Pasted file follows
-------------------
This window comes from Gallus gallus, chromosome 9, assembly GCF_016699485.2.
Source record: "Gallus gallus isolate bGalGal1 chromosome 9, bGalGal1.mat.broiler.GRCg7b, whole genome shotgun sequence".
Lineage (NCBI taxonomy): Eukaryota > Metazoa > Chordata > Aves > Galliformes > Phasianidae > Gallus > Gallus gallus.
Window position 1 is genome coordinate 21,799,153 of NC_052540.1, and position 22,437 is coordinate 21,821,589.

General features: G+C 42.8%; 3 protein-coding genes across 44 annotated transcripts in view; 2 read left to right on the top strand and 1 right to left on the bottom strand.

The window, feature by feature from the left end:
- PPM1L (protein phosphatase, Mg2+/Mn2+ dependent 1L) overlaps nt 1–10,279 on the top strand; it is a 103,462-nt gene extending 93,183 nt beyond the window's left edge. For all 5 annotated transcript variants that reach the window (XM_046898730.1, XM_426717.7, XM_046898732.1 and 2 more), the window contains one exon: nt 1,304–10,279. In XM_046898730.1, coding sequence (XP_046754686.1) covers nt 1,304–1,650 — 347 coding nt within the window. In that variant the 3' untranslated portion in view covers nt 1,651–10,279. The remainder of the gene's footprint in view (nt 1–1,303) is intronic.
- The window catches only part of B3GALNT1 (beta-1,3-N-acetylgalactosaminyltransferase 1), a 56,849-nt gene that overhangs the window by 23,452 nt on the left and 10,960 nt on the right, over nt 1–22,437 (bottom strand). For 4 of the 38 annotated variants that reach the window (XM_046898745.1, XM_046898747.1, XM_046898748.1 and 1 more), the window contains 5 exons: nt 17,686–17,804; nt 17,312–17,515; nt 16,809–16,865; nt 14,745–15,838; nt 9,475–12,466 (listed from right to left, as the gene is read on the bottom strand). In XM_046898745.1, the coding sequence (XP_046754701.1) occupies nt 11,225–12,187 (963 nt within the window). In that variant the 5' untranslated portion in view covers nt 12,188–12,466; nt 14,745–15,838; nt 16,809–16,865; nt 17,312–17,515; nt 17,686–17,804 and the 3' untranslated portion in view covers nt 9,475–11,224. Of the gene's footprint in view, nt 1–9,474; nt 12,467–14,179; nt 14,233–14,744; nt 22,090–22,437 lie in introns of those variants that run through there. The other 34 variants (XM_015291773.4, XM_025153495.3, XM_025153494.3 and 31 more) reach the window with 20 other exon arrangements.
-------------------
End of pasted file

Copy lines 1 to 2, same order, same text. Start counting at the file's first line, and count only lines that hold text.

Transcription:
This window comes from Gallus gallus, chromosome 9, assembly GCF_016699485.2.
Source record: "Gallus gallus isolate bGalGal1 chromosome 9, bGalGal1.mat.broiler.GRCg7b, whole genome shotgun sequence".